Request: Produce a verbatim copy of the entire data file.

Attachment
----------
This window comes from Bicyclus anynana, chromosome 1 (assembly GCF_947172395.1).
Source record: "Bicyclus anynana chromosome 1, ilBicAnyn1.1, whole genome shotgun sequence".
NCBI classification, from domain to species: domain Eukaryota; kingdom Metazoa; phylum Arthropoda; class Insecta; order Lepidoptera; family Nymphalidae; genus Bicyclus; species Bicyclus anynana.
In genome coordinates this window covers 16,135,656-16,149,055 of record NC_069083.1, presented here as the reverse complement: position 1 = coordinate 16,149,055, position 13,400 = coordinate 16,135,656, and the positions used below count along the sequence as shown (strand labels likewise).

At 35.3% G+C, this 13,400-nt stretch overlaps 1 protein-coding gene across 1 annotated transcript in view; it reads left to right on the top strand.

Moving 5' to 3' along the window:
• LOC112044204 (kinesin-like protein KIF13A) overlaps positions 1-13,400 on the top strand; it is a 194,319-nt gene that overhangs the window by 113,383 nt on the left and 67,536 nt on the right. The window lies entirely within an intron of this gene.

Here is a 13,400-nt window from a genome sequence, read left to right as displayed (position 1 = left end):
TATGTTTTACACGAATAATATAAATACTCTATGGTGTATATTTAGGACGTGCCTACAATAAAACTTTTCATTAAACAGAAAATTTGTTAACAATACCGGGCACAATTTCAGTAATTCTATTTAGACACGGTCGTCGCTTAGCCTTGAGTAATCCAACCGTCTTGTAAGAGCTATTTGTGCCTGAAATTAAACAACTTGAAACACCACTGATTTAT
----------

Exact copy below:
This window comes from Bicyclus anynana, chromosome 1 (assembly GCF_947172395.1).
Source record: "Bicyclus anynana chromosome 1, ilBicAnyn1.1, whole genome shotgun sequence".
NCBI classification, from domain to species: domain Eukaryota; kingdom Metazoa; phylum Arthropoda; class Insecta; order Lepidoptera; family Nymphalidae; genus Bicyclus; species Bicyclus anynana.
In genome coordinates this window covers 16,135,656-16,149,055 of record NC_069083.1, presented here as the reverse complement: position 1 = coordinate 16,149,055, position 13,400 = coordinate 16,135,656, and the positions used below count along the sequence as shown (strand labels likewise).

At 35.3% G+C, this 13,400-nt stretch overlaps 1 protein-coding gene across 1 annotated transcript in view; it reads left to right on the top strand.

Moving 5' to 3' along the window:
• LOC112044204 (kinesin-like protein KIF13A) overlaps positions 1-13,400 on the top strand; it is a 194,319-nt gene that overhangs the window by 113,383 nt on the left and 67,536 nt on the right. The window lies entirely within an intron of this gene.

Here is a 13,400-nt window from a genome sequence, read left to right as displayed (position 1 = left end):
TATGTTTTACACGAATAATATAAATACTCTATGGTGTATATTTAGGACGTGCCTACAATAAAACTTTTCATTAAACAGAAAATTTGTTAACAATACCGGGCACAATTTCAGTAATTCTATTTAGACACGGTCGTCGCTTAGCCTTGAGTAATCCAACCGTCTTGTAAGAGCTATTTGTGCCTGAAATTAAACAACTTGAAACACCACTGATTTAT